Mental Health Services for Judges
Judges experience many of the same problems as other members of the legal profession – stress, depression, balancing work and family, alcohol or drug abuse, and compulsive behaviors. However, a judge’s problem is more likely to go unnoticed and untreated because of the insular nature of the judge’s role in the legal system. Judges are frequently reluctant to seek help because of fear, denial, embarrassment – even hopelessness. Above all they are concerned about their problems becoming known and negatively impacting their status and reputation.
LAP Can Help with Judge Burnout and Depression
Judges can call LAP for assistance for themselves and their colleagues. LAP’s free and confidential services, including consultations, assessments, individual and group therapy, referrals and interventions, are available to all Illinois judges at no cost whatsoever. Judges can even call LAP on behalf of family members who need referrals to appropriate treatment resources. Every year LAP receives more calls from judges looking for assistance for themselves or for their colleagues. They know they can come to Lawyers’ Assistance Program with complete assurance of confidentiality and discretion.
What Happens When You Call LAP
What Happens When You Connect with LAP?
MEET WITH A LAP CLINICIAN: LAP will invite you to come into our offices for a consultation and assessment. Because we serve the entire state of Illinois from just two offices, occasionally our clients are geographically too removed for an in person appointment. In such cases, the consultation and assessment will be conducted over the telephone, and the LAP staff will work to find the attorney confidential and affordable services which are geographically convenient.
CONSULTATION AND ASSESSMENT: Your first meeting with a LAP Clinician will most likely involve a series of questions covering your background, your concerns, and your current goals. It will also include information on the range of free and confidential services available through LAP. Based on this conversation, the LAP Clinician will make recommendations. Such recommendations may include, but not be limited to: one of LAP’s therapy groups, individual therapy with one of LAP’s clinicians or a referral to an unaffiliated therapist, referral to a treatment center and/or peer support counseling.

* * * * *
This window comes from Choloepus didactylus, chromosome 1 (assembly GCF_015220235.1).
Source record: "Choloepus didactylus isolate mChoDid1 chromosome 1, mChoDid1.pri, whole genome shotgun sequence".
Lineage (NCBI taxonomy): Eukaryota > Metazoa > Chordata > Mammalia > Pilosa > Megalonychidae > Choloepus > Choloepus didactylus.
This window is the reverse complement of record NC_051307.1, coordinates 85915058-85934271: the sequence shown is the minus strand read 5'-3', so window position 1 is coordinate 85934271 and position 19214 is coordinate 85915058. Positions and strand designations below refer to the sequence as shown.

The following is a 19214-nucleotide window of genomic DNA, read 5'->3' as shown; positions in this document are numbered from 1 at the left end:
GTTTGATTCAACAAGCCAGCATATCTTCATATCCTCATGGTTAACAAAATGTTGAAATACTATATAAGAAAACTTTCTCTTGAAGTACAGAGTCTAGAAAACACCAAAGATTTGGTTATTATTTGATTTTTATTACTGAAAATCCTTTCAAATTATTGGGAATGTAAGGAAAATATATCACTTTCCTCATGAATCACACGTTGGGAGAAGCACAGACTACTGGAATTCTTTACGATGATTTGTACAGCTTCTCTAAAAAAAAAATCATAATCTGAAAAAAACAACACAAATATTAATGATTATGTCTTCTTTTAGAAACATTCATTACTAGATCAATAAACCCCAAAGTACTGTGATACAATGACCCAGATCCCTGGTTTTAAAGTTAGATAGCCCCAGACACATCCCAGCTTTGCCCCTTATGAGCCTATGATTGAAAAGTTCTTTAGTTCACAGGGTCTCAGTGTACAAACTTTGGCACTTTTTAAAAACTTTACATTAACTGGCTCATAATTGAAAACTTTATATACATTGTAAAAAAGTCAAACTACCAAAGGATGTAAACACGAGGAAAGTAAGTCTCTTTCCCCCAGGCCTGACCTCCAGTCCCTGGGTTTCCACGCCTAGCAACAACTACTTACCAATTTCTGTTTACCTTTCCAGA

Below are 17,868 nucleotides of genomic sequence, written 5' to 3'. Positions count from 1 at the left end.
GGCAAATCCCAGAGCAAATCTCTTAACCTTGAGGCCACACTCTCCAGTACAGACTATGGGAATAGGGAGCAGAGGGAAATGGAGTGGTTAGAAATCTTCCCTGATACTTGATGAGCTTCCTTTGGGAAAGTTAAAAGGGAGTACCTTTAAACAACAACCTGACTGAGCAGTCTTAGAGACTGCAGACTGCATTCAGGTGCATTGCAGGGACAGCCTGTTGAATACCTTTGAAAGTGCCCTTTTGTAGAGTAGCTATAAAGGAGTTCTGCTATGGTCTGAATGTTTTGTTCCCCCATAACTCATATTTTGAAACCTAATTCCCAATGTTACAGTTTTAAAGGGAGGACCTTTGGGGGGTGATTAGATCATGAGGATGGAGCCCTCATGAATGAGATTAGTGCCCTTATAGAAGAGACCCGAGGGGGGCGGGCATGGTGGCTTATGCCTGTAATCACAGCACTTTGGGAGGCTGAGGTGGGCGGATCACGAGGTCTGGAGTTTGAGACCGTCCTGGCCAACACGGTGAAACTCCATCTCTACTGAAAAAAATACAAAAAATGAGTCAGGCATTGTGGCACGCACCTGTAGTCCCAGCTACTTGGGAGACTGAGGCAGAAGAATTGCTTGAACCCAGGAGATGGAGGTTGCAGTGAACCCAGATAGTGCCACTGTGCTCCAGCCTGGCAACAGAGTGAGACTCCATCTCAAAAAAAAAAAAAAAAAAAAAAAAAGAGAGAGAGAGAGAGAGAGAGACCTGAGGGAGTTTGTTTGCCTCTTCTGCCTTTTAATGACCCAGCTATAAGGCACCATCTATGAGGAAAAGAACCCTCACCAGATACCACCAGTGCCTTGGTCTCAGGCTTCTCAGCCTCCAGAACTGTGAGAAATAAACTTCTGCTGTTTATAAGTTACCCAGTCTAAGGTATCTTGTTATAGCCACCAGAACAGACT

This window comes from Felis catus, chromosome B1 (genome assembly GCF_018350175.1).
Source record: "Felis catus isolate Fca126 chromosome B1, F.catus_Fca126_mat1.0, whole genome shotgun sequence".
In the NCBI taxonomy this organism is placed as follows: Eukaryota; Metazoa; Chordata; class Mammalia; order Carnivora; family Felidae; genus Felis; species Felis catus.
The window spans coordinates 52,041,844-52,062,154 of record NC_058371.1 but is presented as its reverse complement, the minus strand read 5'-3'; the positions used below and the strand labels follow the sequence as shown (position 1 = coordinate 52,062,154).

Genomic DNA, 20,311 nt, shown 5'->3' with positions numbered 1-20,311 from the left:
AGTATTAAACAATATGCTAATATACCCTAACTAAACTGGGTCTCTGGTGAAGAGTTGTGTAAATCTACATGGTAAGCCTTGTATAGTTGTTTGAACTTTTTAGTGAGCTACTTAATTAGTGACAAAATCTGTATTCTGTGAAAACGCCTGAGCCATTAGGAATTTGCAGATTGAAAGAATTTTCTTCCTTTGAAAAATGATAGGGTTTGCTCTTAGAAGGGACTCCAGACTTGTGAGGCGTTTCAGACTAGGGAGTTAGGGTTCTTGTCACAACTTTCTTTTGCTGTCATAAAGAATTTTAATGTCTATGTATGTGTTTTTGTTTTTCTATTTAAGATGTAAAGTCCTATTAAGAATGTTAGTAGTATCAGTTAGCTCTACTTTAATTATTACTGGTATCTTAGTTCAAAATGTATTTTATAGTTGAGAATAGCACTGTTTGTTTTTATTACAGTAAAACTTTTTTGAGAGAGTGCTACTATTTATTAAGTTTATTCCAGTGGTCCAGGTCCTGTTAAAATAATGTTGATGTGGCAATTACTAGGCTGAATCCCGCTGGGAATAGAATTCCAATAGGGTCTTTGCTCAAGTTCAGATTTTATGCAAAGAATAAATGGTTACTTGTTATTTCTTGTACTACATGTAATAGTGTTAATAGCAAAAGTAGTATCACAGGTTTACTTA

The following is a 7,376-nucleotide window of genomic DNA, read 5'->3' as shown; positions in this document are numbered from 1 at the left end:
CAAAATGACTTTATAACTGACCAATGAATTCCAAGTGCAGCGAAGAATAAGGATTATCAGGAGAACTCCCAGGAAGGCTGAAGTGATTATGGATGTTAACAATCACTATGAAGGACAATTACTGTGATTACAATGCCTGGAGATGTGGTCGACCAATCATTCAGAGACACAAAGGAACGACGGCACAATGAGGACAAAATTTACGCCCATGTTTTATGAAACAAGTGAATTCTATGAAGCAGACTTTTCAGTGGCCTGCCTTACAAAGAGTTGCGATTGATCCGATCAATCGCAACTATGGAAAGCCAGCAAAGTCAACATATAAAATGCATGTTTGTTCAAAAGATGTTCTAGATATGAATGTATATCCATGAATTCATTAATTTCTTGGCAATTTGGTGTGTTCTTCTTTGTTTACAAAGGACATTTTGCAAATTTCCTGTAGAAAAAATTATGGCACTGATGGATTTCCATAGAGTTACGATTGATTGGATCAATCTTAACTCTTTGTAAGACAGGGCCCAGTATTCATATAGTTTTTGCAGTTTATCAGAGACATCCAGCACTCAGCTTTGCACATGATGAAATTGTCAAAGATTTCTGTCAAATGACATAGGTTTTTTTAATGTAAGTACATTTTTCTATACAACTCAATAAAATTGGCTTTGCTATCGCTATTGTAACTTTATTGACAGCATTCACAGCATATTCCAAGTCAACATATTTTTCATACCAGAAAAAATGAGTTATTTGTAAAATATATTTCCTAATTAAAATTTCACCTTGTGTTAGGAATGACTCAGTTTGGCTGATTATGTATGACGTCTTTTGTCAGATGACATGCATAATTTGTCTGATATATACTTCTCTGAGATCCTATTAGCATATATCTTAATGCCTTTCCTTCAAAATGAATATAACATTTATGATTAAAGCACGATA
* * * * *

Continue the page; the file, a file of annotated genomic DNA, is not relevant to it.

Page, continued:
FOLLOW UP: Regardless of the recommendation, you will continue to be a LAP client for as long as you see fit. We will continue to follow up with you whether you make use of our services or choose to seek support somewhere else. You are always welcome to come back to LAP, no matter what has happened or how long it has been since you last contacted us.
Mental Assistance for a Fellow Judge
MEET WITH A LAP CLINICIAN: Let us know over the telephone or in person who you are concerned about and why. We may ask you questions regarding the individual’s habits, whereabouts, and contact information. Any contact you have with LAP, including the fact that you contacted us out of concern for someone else, will remain confidential unless you state otherwise. Your colleague never needs to know that you called us.
CONSULTATION AND ASSESSMENT: LAP will develop an action plan based on the information that you provide. Sometimes this includes reaching out to our LAP Peer Support Volunteers (also strictly obligated by confidentiality) who may also know the individual for more insight on how to best make contact. Other times, one of our clinicians will directly call the individual informing them that a colleague is concerned and inviting them to come see us. Sometimes, an intervention is most appropriate, and a LAP intervention team and action plan is developed.
FOLLOW UP: Regardless of the recommendation, LAP will diligently work to provide the individual of concern the help he needs. You, the caller, are welcome to remain totally anonymous or to reveal your identity at any time. Unless instructed otherwise, your contact with LAP will always remain confidential.